A Cleanr Look

If you’re one of the dear souls who sub­scribes to this under­used blog you already know how I’ve ago­nized over a suit­able theme. The search may final­ly be over. I think I’ve final­ly found a winner!

I chose Cleanr. It’s a straight­for­ward theme that fits my strict aes­thet­ic needs. I’m in love with the right rail, too! There you’ll find my Twit­ter updates, Flickr pho­tos, and Google Read­er shared items. I think it’s the best inte­gra­tion I’ve found yet. If there’s one thing I’ve learned about that space is that it’s prone to clutter.

I’m look­ing to add a Last.fm cov­er­flow wid­get to share the albums I’m check­ing out on Lala.com. If you can rec­om­mend one with a lay­out sim­i­lar to the Flickr wid­get, let me know!

On a part­ing note, I need to say that Word­Press has real­ly made it easy to update and change themes and wid­gets. I’m a total noob, yet I felt very com­fort­able try­ing things out in the new dash­board envi­ron­ment. It’s amazing!

Pardon My Dust

Sor­ry I’ve been away so long, but I’ve been kept very busy late­ly with my new son, Charles. I’m pleased to report that he’s a healthy, hap­py lit­tle boy.

I’m going to be tidy­ing up around here to reflect some of my new ideas about how this blog ought to look and what I’d like to share here. Hope­ful­ly I’ll be able to tweak the site a bit this week­end, adding my Twit­ter, Flickr, and Deli­cious pro­files to the right rail. 

This place could stand to be a lit­tle more social, could­n’t it? Well, look for me to add some fea­tures that let you decide how you want to stay abreast of updates on Kens­ing­ton Blues.

(I’m scrib­bling this post on my iPhone. It’s been my go-to device ever since Char­lie was born. I can’t think of some­thing that’s eas­i­er to pick up and use dur­ing those ear­ly morn­ing feedings!)

Saying Goodbye to SXSW

Last year I attend­ed my first South by South­west Music Fes­ti­val. It was a big deal! It was on the com­pa­ny dime! I lead a team of four peo­ple on a musi­cal jour­ney that took us from Rachael Ray to 2 Live Crew. We met a ton of inter­est­ing artists and talked to as many as we could on cam­era for comcast.net. I was real­ly proud of what we accom­plished in our first time out. Before we left for Austin, I ful­ly expect­ed that SXSW would be an annu­al event on my edi­to­r­i­al calendar.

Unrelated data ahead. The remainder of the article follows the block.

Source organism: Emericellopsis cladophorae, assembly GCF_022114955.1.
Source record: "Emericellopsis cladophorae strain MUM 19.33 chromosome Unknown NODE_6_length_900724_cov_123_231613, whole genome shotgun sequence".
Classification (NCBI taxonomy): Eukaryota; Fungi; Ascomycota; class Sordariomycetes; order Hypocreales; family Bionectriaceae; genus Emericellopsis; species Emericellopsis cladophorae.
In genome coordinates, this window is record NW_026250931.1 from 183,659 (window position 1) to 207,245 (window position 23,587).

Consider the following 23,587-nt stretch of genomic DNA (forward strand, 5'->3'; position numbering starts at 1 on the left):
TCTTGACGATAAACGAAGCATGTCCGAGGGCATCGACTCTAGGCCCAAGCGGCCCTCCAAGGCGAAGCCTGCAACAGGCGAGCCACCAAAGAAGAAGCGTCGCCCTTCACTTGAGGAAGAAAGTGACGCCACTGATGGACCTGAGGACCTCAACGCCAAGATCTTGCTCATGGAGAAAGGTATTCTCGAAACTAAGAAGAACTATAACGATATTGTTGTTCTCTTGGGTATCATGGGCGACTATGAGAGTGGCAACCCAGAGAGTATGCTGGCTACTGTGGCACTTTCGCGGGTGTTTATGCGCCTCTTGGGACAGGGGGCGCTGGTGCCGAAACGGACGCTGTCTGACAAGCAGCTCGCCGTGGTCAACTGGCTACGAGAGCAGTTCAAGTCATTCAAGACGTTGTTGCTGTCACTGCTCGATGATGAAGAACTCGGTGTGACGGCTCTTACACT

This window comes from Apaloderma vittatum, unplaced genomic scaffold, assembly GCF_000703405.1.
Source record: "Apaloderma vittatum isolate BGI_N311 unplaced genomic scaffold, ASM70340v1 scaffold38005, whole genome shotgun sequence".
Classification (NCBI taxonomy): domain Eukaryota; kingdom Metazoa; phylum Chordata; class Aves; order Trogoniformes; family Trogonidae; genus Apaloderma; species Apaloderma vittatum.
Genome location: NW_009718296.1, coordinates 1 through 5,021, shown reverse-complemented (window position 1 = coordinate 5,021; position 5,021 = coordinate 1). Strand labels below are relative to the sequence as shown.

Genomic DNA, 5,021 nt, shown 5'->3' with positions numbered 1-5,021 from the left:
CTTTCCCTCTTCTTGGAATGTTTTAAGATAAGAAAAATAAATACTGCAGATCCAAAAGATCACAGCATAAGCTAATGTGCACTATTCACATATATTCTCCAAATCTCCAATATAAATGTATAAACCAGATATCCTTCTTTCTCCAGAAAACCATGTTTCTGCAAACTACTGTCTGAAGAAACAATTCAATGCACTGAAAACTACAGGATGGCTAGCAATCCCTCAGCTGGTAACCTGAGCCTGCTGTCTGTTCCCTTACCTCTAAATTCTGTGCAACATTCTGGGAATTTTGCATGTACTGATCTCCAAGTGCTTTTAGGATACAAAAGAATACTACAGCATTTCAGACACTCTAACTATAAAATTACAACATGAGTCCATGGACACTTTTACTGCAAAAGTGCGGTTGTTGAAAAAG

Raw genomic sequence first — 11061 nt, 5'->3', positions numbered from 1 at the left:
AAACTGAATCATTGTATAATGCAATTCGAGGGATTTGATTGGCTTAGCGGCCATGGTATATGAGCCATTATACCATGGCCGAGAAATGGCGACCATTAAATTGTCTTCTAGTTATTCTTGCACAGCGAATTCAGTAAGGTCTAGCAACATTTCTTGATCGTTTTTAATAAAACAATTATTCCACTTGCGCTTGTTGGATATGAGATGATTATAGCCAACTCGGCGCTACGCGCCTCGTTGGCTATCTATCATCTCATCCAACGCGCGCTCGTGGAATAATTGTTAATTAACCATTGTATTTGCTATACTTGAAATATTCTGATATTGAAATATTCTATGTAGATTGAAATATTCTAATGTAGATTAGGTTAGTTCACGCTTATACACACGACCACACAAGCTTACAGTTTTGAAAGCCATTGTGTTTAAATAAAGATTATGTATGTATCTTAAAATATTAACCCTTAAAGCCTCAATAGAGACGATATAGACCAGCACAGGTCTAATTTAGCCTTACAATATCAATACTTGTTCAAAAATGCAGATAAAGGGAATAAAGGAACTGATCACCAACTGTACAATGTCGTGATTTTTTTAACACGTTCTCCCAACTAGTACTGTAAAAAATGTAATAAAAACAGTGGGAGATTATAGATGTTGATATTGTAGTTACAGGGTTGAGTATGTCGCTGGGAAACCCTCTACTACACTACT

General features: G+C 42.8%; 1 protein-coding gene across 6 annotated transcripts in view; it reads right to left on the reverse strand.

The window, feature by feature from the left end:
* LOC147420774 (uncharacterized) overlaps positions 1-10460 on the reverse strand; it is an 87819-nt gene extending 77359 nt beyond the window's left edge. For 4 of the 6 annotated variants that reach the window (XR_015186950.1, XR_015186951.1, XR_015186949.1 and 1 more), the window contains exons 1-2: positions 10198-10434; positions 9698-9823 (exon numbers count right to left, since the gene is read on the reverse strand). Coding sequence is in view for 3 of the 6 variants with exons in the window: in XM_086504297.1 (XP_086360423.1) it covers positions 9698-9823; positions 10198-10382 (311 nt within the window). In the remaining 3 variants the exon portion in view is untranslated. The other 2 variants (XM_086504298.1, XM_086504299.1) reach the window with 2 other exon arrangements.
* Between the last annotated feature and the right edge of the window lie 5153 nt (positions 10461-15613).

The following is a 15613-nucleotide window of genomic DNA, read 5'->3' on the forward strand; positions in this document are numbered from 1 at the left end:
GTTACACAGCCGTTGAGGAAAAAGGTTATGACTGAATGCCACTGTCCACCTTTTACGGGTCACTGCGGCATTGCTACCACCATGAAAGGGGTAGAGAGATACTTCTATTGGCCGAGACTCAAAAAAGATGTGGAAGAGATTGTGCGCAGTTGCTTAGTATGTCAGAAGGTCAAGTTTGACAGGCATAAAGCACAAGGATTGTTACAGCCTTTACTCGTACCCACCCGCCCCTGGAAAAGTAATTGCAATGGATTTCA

What a dif­fer­ence a year makes.Con­tin­ue read­ing “Say­ing Good­bye to SXSW”


I edit­ed my blogroll again this morn­ing. I’m treat­ing it as a more flu­id space until I can cat­e­go­rize these links on the links page prop­er. I’m try­ing to keep it live­ly so it’s just not a col­lec­tion of totemic links that you see on pret­ty much every blog in the known uni­verse. That prac­tice to me is a rel­ic of the days when one might try to ingra­ti­ate one­self to an edi­tor by read­ing their stuff reli­gious­ly. We’ve all done it, but it’s just silly.

There’s anoth­er rea­son I’m so adamant about this now. It’s the way of the Inter­net. Peo­ple used to treat their blogrolls like a new­stand to show off how var­ied their opin­ions were, or worse, to show­case well-con­nect­ed friends on the Inter­net. That too is sil­ly. If the blog is one of the basic units of social media, then it should be a social expe­ri­ence where every­thing is flu­id. Don’t just link to a blog out of oblig­a­tion! Tell us why you did it and why your read­ers should too.

This just isn’t about nudg­ing your online friends with memes; it should­n’t be cut­ting and past­ing a press release; it should be about hav­ing a con­ver­sa­tion with some­one and shar­ing it with every­one. It makes for a much rich­er expe­ri­ence and will like­ly fill in those writer­ly gaps we all strug­gle with when we sit down to blog. It does­n’t have to be so hard!

So here’s what I want from you: I’m look­ing for peo­ple who are writ­ing fre­quent­ly and engag­ing­ly on almost any­thing. Drop your sug­ges­tions in the com­ments box if you feel so moved to rep for your­self or some­one you’re read­ing. Keep in mind that I actu­al­ly sub­scribe to the blogs I list. It takes a vil­lage, right?